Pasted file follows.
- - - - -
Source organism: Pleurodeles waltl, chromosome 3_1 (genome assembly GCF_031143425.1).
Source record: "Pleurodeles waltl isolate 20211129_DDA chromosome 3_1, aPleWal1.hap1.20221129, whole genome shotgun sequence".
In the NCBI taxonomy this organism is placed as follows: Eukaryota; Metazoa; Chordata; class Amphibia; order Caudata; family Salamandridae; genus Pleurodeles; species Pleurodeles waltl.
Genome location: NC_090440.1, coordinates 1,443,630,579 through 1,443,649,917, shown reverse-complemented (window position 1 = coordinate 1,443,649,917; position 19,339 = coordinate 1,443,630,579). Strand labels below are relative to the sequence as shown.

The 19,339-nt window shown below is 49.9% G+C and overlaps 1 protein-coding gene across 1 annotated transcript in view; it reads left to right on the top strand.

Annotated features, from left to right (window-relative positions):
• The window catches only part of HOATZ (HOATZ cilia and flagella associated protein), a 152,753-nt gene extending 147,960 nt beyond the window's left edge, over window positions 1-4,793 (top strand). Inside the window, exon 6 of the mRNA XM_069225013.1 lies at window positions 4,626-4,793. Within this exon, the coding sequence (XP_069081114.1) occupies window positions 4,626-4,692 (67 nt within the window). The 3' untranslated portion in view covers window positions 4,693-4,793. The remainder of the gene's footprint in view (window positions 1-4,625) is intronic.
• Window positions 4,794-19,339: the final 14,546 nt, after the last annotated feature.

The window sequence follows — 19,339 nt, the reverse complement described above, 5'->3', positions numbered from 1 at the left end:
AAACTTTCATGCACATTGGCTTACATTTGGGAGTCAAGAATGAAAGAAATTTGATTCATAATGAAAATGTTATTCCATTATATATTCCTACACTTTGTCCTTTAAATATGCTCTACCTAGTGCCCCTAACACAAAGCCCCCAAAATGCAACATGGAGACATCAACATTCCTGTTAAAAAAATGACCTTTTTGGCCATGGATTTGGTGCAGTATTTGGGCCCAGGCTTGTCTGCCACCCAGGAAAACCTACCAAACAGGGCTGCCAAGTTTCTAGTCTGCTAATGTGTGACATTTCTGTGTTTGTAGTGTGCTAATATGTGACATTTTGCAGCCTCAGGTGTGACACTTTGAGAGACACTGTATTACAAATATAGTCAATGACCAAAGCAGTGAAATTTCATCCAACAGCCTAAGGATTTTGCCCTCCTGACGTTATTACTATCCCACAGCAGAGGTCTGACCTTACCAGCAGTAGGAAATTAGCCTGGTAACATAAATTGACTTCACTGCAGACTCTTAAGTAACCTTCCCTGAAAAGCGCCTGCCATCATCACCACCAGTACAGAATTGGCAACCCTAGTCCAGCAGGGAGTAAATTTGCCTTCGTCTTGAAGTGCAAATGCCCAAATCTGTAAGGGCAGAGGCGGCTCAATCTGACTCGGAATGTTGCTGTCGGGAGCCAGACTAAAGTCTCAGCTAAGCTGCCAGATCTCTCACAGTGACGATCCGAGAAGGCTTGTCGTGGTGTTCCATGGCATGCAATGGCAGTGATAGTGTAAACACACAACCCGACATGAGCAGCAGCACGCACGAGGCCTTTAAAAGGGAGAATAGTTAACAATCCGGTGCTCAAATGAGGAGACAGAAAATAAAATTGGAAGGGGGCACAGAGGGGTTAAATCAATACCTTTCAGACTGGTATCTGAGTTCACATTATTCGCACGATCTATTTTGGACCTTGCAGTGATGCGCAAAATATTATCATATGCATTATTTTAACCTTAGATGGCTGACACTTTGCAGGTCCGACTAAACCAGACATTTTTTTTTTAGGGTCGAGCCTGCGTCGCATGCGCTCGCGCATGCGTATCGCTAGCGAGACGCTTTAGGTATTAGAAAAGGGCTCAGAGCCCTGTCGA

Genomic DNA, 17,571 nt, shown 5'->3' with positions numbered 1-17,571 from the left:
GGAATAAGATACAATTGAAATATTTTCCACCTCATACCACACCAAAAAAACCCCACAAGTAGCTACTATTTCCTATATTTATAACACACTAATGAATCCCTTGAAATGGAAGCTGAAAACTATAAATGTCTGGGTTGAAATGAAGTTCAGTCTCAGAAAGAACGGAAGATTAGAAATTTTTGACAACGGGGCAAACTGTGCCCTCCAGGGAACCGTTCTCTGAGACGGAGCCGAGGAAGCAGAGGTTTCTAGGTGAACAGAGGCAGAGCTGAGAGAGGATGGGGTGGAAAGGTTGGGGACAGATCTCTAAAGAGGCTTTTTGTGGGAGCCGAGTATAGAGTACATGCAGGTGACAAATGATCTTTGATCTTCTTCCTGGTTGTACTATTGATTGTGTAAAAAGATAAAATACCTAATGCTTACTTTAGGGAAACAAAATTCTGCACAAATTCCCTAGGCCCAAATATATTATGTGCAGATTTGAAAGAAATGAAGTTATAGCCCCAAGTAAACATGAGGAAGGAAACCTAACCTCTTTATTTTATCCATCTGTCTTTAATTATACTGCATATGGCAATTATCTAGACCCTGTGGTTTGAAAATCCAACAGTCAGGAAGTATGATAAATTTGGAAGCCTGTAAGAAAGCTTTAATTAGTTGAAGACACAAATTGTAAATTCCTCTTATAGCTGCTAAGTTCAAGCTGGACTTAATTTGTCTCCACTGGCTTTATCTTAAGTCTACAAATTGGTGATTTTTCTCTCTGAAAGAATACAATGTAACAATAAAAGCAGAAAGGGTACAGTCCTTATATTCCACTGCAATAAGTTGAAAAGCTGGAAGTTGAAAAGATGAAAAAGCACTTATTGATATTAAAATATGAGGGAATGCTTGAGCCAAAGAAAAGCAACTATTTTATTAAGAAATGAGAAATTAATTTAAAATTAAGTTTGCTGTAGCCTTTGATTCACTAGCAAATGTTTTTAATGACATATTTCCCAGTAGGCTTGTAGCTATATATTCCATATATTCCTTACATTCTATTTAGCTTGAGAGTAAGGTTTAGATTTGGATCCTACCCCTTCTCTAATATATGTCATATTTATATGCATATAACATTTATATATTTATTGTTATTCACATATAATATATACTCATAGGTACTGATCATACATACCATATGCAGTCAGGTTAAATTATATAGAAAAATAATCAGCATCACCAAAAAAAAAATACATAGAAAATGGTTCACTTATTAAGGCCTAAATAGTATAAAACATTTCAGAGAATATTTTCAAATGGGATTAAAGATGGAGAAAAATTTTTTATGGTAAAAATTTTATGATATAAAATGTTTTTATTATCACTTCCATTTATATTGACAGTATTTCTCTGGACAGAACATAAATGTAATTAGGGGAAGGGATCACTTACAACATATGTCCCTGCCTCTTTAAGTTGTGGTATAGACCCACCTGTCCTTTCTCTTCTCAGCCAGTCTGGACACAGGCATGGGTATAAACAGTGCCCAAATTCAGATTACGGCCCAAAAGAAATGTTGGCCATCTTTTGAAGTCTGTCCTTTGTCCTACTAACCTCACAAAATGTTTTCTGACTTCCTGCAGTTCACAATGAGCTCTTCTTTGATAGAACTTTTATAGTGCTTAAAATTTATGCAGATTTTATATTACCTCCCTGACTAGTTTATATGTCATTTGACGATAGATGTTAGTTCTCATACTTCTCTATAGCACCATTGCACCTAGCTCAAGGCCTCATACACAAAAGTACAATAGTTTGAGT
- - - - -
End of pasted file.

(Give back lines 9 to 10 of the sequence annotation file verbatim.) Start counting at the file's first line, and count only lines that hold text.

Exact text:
The window sequence follows — 19,339 nt, the reverse complement described above, 5'->3', positions numbered from 1 at the left end:
AAACTTTCATGCACATTGGCTTACATTTGGGAGTCAAGAATGAAAGAAATTTGATTCATAATGAAAATGTTATTCCATTATATATTCCTACACTTTGTCCTTTAAATATGCTCTACCTAGTGCCCCTAACACAAAGCCCCCAAAATGCAACATGGAGACATCAACATTCCTGTTAAAAAAATGACCTTTTTGGCCATGGATTTGGTGCAGTATTTGGGCCCAGGCTTGTCTGCCACCCAGGAAAACCTACCAAACAGGGCTGCCAAGTTTCTAGTCTGCTAATGTGTGACATTTCTGTGTTTGTAGTGTGCTAATATGTGACATTTTGCAGCCTCAGGTGTGACACTTTGAGAGACACTGTATTACAAATATAGTCAATGACCAAAGCAGTGAAATTTCATCCAACAGCCTAAGGATTTTGCCCTCCTGACGTTATTACTATCCCACAGCAGAGGTCTGACCTTACCAGCAGTAGGAAATTAGCCTGGTAACATAAATTGACTTCACTGCAGACTCTTAAGTAACCTTCCCTGAAAAGCGCCTGCCATCATCACCACCAGTACAGAATTGGCAACCCTAGTCCAGCAGGGAGTAAATTTGCCTTCGTCTTGAAGTGCAAATGCCCAAATCTGTAAGGGCAGAGGCGGCTCAATCTGACTCGGAATGTTGCTGTCGGGAGCCAGACTAAAGTCTCAGCTAAGCTGCCAGATCTCTCACAGTGACGATCCGAGAAGGCTTGTCGTGGTGTTCCATGGCATGCAATGGCAGTGATAGTGTAAACACACAACCCGACATGAGCAGCAGCACGCACGAGGCCTTTAAAAGGGAGAATAGTTAACAATCCGGTGCTCAAATGAGGAGACAGAAAATAAAATTGGAAGGGGGCACAGAGGGGTTAAATCAATACCTTTCAGACTGGTATCTGAGTTCACATTATTCGCACGATCTATTTTGGACCTTGCAGTGATGCGCAAAATATTATCATATGCATTATTTTAACCTTAGATGGCTGACACTTTGCAGGTCCGACTAAACCAGACATTTTTTTTTTAGGGTCGAGCCTGCGTCGCATGCGCTCGCGCATGCGTATCGCTAGCGAGACGCTTTAGGTATTAGAAAAGGGCTCAGAGCCCTGTCGA